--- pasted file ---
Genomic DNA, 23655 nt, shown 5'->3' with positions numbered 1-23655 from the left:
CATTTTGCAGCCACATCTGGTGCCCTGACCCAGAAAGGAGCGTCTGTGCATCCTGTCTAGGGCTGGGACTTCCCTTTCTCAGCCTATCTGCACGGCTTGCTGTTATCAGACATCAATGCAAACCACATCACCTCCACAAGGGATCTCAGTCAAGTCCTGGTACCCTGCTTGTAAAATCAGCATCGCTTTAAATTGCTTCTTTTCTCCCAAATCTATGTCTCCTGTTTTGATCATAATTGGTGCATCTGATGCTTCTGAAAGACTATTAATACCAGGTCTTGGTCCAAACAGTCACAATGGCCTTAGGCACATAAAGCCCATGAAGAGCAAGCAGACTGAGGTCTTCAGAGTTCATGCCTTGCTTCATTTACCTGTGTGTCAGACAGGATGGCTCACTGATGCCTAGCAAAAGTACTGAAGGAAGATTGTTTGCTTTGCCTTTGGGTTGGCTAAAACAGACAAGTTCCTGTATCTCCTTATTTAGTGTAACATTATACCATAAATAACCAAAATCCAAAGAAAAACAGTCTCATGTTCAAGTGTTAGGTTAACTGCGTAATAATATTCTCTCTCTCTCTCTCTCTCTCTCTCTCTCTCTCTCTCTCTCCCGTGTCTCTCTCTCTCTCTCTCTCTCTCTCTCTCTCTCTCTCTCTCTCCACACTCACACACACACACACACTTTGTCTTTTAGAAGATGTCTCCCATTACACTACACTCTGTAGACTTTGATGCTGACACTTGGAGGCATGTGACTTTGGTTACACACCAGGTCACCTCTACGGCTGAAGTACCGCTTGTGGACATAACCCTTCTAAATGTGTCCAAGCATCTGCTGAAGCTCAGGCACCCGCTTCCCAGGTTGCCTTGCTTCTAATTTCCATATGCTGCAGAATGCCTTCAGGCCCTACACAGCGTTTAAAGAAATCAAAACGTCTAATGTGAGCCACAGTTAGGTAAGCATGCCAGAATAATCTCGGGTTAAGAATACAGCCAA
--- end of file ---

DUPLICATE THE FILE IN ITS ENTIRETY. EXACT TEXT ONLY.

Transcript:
Genomic DNA, 23655 nt, shown 5'->3' with positions numbered 1-23655 from the left:
CATTTTGCAGCCACATCTGGTGCCCTGACCCAGAAAGGAGCGTCTGTGCATCCTGTCTAGGGCTGGGACTTCCCTTTCTCAGCCTATCTGCACGGCTTGCTGTTATCAGACATCAATGCAAACCACATCACCTCCACAAGGGATCTCAGTCAAGTCCTGGTACCCTGCTTGTAAAATCAGCATCGCTTTAAATTGCTTCTTTTCTCCCAAATCTATGTCTCCTGTTTTGATCATAATTGGTGCATCTGATGCTTCTGAAAGACTATTAATACCAGGTCTTGGTCCAAACAGTCACAATGGCCTTAGGCACATAAAGCCCATGAAGAGCAAGCAGACTGAGGTCTTCAGAGTTCATGCCTTGCTTCATTTACCTGTGTGTCAGACAGGATGGCTCACTGATGCCTAGCAAAAGTACTGAAGGAAGATTGTTTGCTTTGCCTTTGGGTTGGCTAAAACAGACAAGTTCCTGTATCTCCTTATTTAGTGTAACATTATACCATAAATAACCAAAATCCAAAGAAAAACAGTCTCATGTTCAAGTGTTAGGTTAACTGCGTAATAATATTCTCTCTCTCTCTCTCTCTCTCTCTCTCTCTCTCTCTCTCTCCCGTGTCTCTCTCTCTCTCTCTCTCTCTCTCTCTCTCTCTCTCTCTCTCCACACTCACACACACACACACACTTTGTCTTTTAGAAGATGTCTCCCATTACACTACACTCTGTAGACTTTGATGCTGACACTTGGAGGCATGTGACTTTGGTTACACACCAGGTCACCTCTACGGCTGAAGTACCGCTTGTGGACATAACCCTTCTAAATGTGTCCAAGCATCTGCTGAAGCTCAGGCACCCGCTTCCCAGGTTGCCTTGCTTCTAATTTCCATATGCTGCAGAATGCCTTCAGGCCCTACACAGCGTTTAAAGAAATCAAAACGTCTAATGTGAGCCACAGTTAGGTAAGCATGCCAGAATAATCTCGGGTTAAGAATACAGCCAA